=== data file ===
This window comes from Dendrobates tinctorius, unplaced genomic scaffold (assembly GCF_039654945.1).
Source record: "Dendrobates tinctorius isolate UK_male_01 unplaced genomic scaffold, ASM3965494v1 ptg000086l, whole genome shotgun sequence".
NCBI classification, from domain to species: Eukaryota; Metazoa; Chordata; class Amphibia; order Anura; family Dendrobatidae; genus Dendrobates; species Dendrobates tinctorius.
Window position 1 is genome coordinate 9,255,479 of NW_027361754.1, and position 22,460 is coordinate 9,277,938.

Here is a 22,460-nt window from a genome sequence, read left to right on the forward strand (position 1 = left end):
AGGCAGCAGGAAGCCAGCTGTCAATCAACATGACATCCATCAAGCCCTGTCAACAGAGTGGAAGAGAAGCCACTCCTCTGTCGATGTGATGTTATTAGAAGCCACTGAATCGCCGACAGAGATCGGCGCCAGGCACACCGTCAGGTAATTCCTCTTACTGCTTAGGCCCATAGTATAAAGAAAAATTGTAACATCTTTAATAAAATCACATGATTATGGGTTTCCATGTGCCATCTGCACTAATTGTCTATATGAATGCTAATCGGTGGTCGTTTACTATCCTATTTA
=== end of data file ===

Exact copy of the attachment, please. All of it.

This window comes from Dendrobates tinctorius, unplaced genomic scaffold (assembly GCF_039654945.1).
Source record: "Dendrobates tinctorius isolate UK_male_01 unplaced genomic scaffold, ASM3965494v1 ptg000086l, whole genome shotgun sequence".
NCBI classification, from domain to species: Eukaryota; Metazoa; Chordata; class Amphibia; order Anura; family Dendrobatidae; genus Dendrobates; species Dendrobates tinctorius.
Window position 1 is genome coordinate 9,255,479 of NW_027361754.1, and position 22,460 is coordinate 9,277,938.

Here is a 22,460-nt window from a genome sequence, read left to right on the forward strand (position 1 = left end):
AGGCAGCAGGAAGCCAGCTGTCAATCAACATGACATCCATCAAGCCCTGTCAACAGAGTGGAAGAGAAGCCACTCCTCTGTCGATGTGATGTTATTAGAAGCCACTGAATCGCCGACAGAGATCGGCGCCAGGCACACCGTCAGGTAATTCCTCTTACTGCTTAGGCCCATAGTATAAAGAAAAATTGTAACATCTTTAATAAAATCACATGATTATGGGTTTCCATGTGCCATCTGCACTAATTGTCTATATGAATGCTAATCGGTGGTCGTTTACTATCCTATTTA